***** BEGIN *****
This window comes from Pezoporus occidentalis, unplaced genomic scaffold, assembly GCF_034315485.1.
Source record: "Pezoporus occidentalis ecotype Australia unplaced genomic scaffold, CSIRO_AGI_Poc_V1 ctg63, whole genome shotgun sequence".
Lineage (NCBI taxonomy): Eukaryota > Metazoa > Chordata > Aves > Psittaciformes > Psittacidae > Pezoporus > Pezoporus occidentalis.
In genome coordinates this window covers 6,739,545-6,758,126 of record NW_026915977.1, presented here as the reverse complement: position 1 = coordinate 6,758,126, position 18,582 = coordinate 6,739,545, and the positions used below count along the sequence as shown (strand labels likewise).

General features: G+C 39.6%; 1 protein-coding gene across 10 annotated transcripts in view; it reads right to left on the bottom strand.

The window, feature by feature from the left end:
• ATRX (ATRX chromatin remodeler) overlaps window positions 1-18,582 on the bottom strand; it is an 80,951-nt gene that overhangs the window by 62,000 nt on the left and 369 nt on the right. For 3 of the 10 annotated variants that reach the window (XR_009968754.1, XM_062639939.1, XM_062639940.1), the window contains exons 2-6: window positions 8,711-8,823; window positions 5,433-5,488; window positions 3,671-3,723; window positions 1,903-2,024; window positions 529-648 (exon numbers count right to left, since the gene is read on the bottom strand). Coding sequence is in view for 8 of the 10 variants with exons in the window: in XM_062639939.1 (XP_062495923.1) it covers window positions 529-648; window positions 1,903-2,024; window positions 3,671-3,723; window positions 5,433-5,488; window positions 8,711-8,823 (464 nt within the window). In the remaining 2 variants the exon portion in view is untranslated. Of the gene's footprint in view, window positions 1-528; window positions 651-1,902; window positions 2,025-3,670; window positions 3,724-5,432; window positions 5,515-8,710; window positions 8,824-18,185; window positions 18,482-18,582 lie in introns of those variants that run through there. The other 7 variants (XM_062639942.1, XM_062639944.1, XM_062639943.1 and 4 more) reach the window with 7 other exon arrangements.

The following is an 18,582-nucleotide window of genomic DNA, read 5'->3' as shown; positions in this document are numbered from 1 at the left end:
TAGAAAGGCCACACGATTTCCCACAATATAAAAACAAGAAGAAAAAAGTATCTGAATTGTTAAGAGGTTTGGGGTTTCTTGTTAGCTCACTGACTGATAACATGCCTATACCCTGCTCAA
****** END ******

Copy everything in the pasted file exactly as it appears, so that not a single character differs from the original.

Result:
This window comes from Pezoporus occidentalis, unplaced genomic scaffold, assembly GCF_034315485.1.
Source record: "Pezoporus occidentalis ecotype Australia unplaced genomic scaffold, CSIRO_AGI_Poc_V1 ctg63, whole genome shotgun sequence".
Lineage (NCBI taxonomy): Eukaryota > Metazoa > Chordata > Aves > Psittaciformes > Psittacidae > Pezoporus > Pezoporus occidentalis.
In genome coordinates this window covers 6,739,545-6,758,126 of record NW_026915977.1, presented here as the reverse complement: position 1 = coordinate 6,758,126, position 18,582 = coordinate 6,739,545, and the positions used below count along the sequence as shown (strand labels likewise).

General features: G+C 39.6%; 1 protein-coding gene across 10 annotated transcripts in view; it reads right to left on the bottom strand.

The window, feature by feature from the left end:
• ATRX (ATRX chromatin remodeler) overlaps window positions 1-18,582 on the bottom strand; it is an 80,951-nt gene that overhangs the window by 62,000 nt on the left and 369 nt on the right. For 3 of the 10 annotated variants that reach the window (XR_009968754.1, XM_062639939.1, XM_062639940.1), the window contains exons 2-6: window positions 8,711-8,823; window positions 5,433-5,488; window positions 3,671-3,723; window positions 1,903-2,024; window positions 529-648 (exon numbers count right to left, since the gene is read on the bottom strand). Coding sequence is in view for 8 of the 10 variants with exons in the window: in XM_062639939.1 (XP_062495923.1) it covers window positions 529-648; window positions 1,903-2,024; window positions 3,671-3,723; window positions 5,433-5,488; window positions 8,711-8,823 (464 nt within the window). In the remaining 2 variants the exon portion in view is untranslated. Of the gene's footprint in view, window positions 1-528; window positions 651-1,902; window positions 2,025-3,670; window positions 3,724-5,432; window positions 5,515-8,710; window positions 8,824-18,185; window positions 18,482-18,582 lie in introns of those variants that run through there. The other 7 variants (XM_062639942.1, XM_062639944.1, XM_062639943.1 and 4 more) reach the window with 7 other exon arrangements.

The following is an 18,582-nucleotide window of genomic DNA, read 5'->3' as shown; positions in this document are numbered from 1 at the left end:
TAGAAAGGCCACACGATTTCCCACAATATAAAAACAAGAAGAAAAAAGTATCTGAATTGTTAAGAGGTTTGGGGTTTCTTGTTAGCTCACTGACTGATAACATGCCTATACCCTGCTCAA